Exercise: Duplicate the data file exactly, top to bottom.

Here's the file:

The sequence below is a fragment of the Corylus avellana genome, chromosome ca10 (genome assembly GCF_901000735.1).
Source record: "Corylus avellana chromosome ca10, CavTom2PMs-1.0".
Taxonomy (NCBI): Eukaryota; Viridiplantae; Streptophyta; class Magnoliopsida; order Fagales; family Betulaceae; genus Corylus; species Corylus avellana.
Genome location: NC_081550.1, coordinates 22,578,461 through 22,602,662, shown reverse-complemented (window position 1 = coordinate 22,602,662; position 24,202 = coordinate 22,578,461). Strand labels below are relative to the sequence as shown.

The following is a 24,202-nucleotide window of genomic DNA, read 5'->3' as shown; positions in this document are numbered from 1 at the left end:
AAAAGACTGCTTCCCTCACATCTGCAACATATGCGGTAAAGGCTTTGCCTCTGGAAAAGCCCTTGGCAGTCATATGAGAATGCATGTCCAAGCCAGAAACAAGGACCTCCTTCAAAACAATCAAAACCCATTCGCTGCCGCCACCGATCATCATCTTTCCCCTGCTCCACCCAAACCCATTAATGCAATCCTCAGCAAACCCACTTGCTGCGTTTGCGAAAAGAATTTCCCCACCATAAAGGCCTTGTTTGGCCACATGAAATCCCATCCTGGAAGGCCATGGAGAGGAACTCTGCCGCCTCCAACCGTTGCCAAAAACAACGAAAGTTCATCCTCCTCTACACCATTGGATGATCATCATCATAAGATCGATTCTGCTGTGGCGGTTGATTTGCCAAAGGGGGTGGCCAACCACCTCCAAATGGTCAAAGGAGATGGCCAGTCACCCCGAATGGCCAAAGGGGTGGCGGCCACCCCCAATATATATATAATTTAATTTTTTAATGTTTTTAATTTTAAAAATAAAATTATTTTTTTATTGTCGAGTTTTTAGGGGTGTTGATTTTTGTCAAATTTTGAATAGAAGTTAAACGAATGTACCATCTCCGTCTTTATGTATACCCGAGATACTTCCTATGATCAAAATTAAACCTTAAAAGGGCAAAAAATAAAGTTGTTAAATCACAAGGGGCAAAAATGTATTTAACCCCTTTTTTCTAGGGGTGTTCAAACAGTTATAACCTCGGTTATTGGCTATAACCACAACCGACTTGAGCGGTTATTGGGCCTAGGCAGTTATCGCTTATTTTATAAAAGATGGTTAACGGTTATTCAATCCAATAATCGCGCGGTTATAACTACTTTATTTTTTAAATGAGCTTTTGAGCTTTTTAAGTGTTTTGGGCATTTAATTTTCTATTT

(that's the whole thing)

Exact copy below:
The sequence below is a fragment of the Corylus avellana genome, chromosome ca10 (genome assembly GCF_901000735.1).
Source record: "Corylus avellana chromosome ca10, CavTom2PMs-1.0".
Taxonomy (NCBI): Eukaryota; Viridiplantae; Streptophyta; class Magnoliopsida; order Fagales; family Betulaceae; genus Corylus; species Corylus avellana.
Genome location: NC_081550.1, coordinates 22,578,461 through 22,602,662, shown reverse-complemented (window position 1 = coordinate 22,602,662; position 24,202 = coordinate 22,578,461). Strand labels below are relative to the sequence as shown.

The following is a 24,202-nucleotide window of genomic DNA, read 5'->3' as shown; positions in this document are numbered from 1 at the left end:
AAAAGACTGCTTCCCTCACATCTGCAACATATGCGGTAAAGGCTTTGCCTCTGGAAAAGCCCTTGGCAGTCATATGAGAATGCATGTCCAAGCCAGAAACAAGGACCTCCTTCAAAACAATCAAAACCCATTCGCTGCCGCCACCGATCATCATCTTTCCCCTGCTCCACCCAAACCCATTAATGCAATCCTCAGCAAACCCACTTGCTGCGTTTGCGAAAAGAATTTCCCCACCATAAAGGCCTTGTTTGGCCACATGAAATCCCATCCTGGAAGGCCATGGAGAGGAACTCTGCCGCCTCCAACCGTTGCCAAAAACAACGAAAGTTCATCCTCCTCTACACCATTGGATGATCATCATCATAAGATCGATTCTGCTGTGGCGGTTGATTTGCCAAAGGGGGTGGCCAACCACCTCCAAATGGTCAAAGGAGATGGCCAGTCACCCCGAATGGCCAAAGGGGTGGCGGCCACCCCCAATATATATATAATTTAATTTTTTAATGTTTTTAATTTTAAAAATAAAATTATTTTTTTATTGTCGAGTTTTTAGGGGTGTTGATTTTTGTCAAATTTTGAATAGAAGTTAAACGAATGTACCATCTCCGTCTTTATGTATACCCGAGATACTTCCTATGATCAAAATTAAACCTTAAAAGGGCAAAAAATAAAGTTGTTAAATCACAAGGGGCAAAAATGTATTTAACCCCTTTTTTCTAGGGGTGTTCAAACAGTTATAACCTCGGTTATTGGCTATAACCACAACCGACTTGAGCGGTTATTGGGCCTAGGCAGTTATCGCTTATTTTATAAAAGATGGTTAACGGTTATTCAATCCAATAATCGCGCGGTTATAACTACTTTATTTTTTAAATGAGCTTTTGAGCTTTTTAAGTGTTTTGGGCATTTAATTTTCTATTT